Opioid Safety, Respiratory Compromise

PPAHS Remembers Amanda Abbiehl on Her 8th Death Anniversary PPAHS Remembers Amanda Abbiehl on Her 8th Death Anniversary

The Physician-Patient Alliance for Health & Safety remembers Amanda Abbiehl on her 8th death anniversary.

As reported by ABC News, “When Amanda Abbiehl’s parents kissed her goodnight on July 16, 2010, they never imagined it would be for the last time.”

To ensure that no other parent or family will have to “the emptiness that we have in our hearts,” Cindy and Brian Abbiehl established A Promise to Amanda Foundation, an organization dedicated “to raise awareness of respiratory depression so that it becomes mandatory to continuously electronically monitor all patients using Capnography and Pulse Oximetry.”

The Abbiehls write about what happened to Amanda:

“As parents of a teenage daughter, our worst fears were that our daughter would become pregnant, take drugs, or drink and drive. Never did we imagine that our daughter would go into a hospital with an infection, be hooked to a patient-controlled analgesia (PCA) pump to manage her pain, and never come out alive; but this is exactly what happened.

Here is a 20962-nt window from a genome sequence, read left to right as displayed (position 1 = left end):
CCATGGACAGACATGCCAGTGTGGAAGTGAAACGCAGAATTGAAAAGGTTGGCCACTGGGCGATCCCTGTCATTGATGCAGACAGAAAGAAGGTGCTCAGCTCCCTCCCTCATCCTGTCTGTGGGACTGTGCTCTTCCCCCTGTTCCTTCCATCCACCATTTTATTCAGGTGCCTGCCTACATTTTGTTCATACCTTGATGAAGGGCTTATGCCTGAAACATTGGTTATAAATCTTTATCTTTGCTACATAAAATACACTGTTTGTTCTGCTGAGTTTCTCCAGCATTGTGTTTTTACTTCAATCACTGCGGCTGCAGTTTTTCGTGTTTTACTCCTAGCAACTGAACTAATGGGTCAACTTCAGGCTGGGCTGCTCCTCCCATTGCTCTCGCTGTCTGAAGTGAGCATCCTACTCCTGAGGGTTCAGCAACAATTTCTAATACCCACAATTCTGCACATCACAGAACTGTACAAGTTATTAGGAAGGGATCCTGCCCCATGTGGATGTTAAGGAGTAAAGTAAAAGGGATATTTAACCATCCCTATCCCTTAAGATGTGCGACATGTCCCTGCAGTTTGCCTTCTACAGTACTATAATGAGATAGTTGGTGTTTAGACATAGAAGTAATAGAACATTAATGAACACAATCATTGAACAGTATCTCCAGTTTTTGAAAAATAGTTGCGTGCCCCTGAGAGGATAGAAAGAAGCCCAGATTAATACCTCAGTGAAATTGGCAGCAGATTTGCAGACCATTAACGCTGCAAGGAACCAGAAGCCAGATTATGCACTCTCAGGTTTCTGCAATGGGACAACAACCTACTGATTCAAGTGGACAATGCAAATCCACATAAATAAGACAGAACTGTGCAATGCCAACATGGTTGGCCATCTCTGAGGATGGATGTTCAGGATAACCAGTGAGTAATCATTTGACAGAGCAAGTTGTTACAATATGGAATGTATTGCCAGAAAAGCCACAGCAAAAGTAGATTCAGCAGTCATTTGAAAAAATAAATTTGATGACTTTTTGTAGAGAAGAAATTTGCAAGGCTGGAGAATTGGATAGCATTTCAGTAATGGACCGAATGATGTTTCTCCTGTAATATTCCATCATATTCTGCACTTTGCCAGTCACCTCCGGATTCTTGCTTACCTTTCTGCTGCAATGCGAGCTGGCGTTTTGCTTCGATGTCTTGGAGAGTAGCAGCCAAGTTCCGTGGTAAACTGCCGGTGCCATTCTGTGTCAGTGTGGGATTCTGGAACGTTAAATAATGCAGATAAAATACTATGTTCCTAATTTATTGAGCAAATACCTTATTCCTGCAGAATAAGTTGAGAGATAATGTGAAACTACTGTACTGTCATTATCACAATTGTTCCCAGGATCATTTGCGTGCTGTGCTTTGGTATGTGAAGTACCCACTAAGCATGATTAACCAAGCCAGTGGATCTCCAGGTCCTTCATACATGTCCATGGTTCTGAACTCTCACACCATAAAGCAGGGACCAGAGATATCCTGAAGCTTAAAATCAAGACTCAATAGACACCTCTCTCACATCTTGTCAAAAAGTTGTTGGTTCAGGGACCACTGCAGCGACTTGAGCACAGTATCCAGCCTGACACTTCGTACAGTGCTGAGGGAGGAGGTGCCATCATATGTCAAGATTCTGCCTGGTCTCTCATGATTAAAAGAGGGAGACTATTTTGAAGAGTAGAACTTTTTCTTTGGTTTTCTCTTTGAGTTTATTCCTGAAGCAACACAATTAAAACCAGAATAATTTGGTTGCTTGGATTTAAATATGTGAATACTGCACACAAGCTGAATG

“Our 18-year old daughter, Amanda, was admitted to a local hospital on Thursday, July 15, of 2010. She was dehydrated, had lost at least 10 pounds, and had a virus that was causing a great deal of pain in her mouth and throat. Our family physician’s plan was to rehydrate her and put her on antibiotics for both viral and bacterial infection. This was to help jump start her system and hopefully she would be back home with us in a couple days.

“The rest of Thursday was a rough day for Amanda. The morphine that the hospital staff was giving her was not getting rid of the pain. Moreover, Amanda’s tonsils and uvula were extremely swollen. She was still not interested in eating; even drinking hurt. To help manage her pain, Amanda was put on a PCA pump that allowed her to control the pain medication used (hydromorphone).

“The next morning Amanda was found unresponsive and died.”

On the 8th death anniversary of Amanda, PPAHS asks that all patients receiving opioids be continuously electronic monitored to help prevent further tragedies like Amanda’s from occurring.

 

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